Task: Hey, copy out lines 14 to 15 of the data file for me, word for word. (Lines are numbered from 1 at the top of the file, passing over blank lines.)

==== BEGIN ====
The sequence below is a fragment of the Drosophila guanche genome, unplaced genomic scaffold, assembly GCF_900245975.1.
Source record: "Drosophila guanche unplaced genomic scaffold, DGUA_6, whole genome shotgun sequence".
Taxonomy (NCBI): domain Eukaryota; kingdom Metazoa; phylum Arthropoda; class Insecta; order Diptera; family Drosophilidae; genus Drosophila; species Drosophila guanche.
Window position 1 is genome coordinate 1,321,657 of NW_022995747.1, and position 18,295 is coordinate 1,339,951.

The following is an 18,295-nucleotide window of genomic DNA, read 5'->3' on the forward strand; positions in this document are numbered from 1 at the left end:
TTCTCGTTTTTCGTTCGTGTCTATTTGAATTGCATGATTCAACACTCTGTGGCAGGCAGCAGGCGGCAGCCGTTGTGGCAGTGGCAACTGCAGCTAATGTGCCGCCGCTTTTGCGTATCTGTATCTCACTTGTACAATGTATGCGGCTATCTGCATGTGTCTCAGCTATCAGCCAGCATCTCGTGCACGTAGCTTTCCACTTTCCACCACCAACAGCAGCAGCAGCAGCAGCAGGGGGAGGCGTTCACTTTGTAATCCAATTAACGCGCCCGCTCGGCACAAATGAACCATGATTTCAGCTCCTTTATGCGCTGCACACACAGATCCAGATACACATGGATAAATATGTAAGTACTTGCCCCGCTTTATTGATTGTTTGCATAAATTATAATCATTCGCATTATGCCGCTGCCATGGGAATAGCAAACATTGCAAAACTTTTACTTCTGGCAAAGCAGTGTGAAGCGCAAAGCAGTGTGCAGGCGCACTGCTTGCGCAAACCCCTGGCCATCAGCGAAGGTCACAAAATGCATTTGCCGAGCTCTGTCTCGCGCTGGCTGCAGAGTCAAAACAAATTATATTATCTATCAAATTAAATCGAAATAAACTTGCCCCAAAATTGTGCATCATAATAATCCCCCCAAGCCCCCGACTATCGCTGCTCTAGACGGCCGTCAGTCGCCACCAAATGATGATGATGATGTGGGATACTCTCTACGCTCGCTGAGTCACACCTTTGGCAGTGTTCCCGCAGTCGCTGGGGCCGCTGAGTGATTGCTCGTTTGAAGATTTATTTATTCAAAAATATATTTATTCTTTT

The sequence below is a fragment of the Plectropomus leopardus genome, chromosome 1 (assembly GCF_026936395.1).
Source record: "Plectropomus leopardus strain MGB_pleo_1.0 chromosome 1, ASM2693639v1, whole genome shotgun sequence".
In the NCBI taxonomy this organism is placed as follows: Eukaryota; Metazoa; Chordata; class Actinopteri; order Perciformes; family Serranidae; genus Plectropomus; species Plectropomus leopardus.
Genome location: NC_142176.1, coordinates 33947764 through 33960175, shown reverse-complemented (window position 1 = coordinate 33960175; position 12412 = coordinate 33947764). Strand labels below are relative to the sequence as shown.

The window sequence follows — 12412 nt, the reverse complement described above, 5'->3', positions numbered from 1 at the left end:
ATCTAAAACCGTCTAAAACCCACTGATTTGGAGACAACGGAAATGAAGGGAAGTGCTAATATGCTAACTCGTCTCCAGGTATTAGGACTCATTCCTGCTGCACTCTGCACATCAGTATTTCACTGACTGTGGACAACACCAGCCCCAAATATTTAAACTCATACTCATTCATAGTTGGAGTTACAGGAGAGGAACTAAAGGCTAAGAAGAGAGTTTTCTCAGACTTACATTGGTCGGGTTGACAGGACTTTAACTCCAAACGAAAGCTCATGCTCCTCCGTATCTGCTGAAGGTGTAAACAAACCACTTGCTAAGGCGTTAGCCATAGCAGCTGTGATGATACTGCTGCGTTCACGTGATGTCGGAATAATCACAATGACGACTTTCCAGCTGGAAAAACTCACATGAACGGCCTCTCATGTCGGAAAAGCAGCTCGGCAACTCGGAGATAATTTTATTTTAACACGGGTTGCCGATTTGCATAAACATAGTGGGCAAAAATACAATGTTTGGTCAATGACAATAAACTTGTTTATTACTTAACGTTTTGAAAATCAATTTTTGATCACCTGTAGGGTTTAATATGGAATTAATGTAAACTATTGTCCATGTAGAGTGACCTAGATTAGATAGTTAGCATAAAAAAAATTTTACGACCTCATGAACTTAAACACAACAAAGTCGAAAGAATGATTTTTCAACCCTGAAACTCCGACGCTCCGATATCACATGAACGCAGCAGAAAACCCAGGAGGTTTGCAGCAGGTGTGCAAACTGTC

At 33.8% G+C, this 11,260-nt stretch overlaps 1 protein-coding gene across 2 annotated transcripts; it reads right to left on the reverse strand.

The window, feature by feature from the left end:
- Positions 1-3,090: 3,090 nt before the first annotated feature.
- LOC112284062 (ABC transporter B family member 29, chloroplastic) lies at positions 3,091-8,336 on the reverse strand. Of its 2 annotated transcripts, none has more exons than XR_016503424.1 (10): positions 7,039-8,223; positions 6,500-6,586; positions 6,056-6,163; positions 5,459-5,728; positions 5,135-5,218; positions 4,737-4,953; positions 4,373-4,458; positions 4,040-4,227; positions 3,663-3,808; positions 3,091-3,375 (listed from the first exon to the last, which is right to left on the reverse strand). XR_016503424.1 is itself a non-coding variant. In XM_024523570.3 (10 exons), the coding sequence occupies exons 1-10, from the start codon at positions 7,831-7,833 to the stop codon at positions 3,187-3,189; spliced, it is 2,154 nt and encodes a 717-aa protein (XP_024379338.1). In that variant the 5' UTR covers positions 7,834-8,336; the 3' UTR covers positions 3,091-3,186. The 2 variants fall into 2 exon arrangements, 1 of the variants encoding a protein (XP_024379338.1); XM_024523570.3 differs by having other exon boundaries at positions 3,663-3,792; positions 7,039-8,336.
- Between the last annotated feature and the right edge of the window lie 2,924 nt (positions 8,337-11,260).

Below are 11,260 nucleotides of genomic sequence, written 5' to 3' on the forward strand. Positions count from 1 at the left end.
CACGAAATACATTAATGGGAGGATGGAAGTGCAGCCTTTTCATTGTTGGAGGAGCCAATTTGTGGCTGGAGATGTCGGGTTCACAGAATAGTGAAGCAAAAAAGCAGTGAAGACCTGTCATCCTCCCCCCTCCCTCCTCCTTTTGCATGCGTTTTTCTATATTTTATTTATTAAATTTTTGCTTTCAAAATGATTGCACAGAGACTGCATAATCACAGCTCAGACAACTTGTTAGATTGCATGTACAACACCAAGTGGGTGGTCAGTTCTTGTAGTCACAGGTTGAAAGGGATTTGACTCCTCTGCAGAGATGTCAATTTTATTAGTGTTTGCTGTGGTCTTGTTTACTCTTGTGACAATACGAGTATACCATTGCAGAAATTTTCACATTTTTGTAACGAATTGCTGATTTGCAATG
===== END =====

The window, feature by feature from the left end:
- Positions 1-3,090: 3,090 nt before the first annotated feature.